Labour criticised rumoured plans of a public sector pay freeze last week, but was not keen to consider the policy a fait accompli: the Treasury has a habit of briefing tougher measures before revealing kinder-than-expected ones. With the spending review set to be unveiled tomorrow, the opposition is now attacking the freeze with certainty, however. Angela Rayner has called the move a “disgrace” and reiterated Labour’s 2019 policy of a real living wage of at least £10 an hour for all workers. This is not the only demand of the labour movement ahead of the Chancellor’s statement: the TUC is again emphasising that scrapping the Union Learning Fund would be hugely counterproductive, particularly at this time, and MPs are calling for increased sick pay.
Labour’s key message on the economy: responsibility. Anneliese Dodds made that theme clear in her speech to Reuters yesterday, which argued that the public deserves a “responsible approach from their Chancellor” and that Labour “would make responsible choices”. This ties in with Bridget Phillipson’s emphasis on “value for money” during the coronavirus crisis. The party is acutely aware that it still has a long way to go before it is trusted by voters on the economy, and that this is only going to become more potent as an electoral factor amid a Covid recovery.
Keir Starmer adopted a similar tone when responding to the Prime Minister’s Covid plans in the Commons. Boris Johnson confirmed to MPs, via dodgy video link, that the English lockdown will end on December 2nd and be replaced by a return to the three tiers. Those tiers will be uniform – not subject to local negotiations – and tougher than before. But the Labour leader branded the move “risky” and pointed out that last time it resulted in a national lockdown. “There are huge gaps in this plan, huge uncertainties and huge risk,” Starmer concluded. Johnson merely cracked a couple of jokes and experienced technical difficulties in response, but the opposition leader has put his concerns on the record.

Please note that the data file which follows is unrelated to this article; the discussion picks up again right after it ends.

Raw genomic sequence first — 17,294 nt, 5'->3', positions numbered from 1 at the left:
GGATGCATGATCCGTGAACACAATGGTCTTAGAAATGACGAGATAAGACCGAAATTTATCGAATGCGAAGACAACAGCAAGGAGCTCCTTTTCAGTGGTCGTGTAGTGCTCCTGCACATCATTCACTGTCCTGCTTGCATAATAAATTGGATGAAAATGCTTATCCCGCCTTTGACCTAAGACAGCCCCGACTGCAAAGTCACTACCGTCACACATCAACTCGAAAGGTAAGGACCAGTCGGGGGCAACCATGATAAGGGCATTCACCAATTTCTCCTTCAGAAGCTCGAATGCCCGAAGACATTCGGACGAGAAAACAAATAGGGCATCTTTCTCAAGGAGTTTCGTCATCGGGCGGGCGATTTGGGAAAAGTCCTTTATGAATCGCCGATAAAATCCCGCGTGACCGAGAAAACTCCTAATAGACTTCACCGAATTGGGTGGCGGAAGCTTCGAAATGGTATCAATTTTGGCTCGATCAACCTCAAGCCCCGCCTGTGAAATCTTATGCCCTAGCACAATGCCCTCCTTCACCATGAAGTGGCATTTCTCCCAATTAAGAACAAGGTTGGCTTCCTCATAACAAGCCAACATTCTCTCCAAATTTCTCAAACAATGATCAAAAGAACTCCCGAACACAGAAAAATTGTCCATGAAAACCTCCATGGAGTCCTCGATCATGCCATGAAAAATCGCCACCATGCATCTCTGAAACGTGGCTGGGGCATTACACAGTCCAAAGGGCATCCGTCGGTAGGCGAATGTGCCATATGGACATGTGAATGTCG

In internal Labour news, Jeremy Corbyn has been told by chief whip Nick Brown to apologise for the comments that led to his suspension and edit or delete the original Facebook post. Few believe that the former party leader will issue such an apology, and the matter will therefore go through the courts or drag on until Corbyn’s disciplinary case goes through a new independent system. Meanwhile, the party’s left flank is struggling to keep hold of any power base. The leadership is changing the process by which Labour’s national executive committee chair is chosen, which will see Margaret Beckett head the body rather than the FBU’s Ian Murray who signed the letter criticising Corbyn’s whip suspension last week.
The first meeting of the new NEC is taking place today, and it was set to be another long and fiery one – but I’ve just been told the Labour left have walked out, digitally speaking. They are furious, as reported last night, over the NEC chair decision that they say represents a rejection of left-wing trade unions, especially after the Bakers’ Union last week announced it would consult members on staying affiliated to Labour. A row over Young Labour aggravated the situation after its new chair said Labour’s head office had ordered the removal of a statement opposing the Corbyn whip decision. Margaret Beckett has been elected unanimously as Labour’s new NEC chair and Alice Perry as vice-chair. Sign up to LabourList’s morning email for everything Labour, every weekday morning.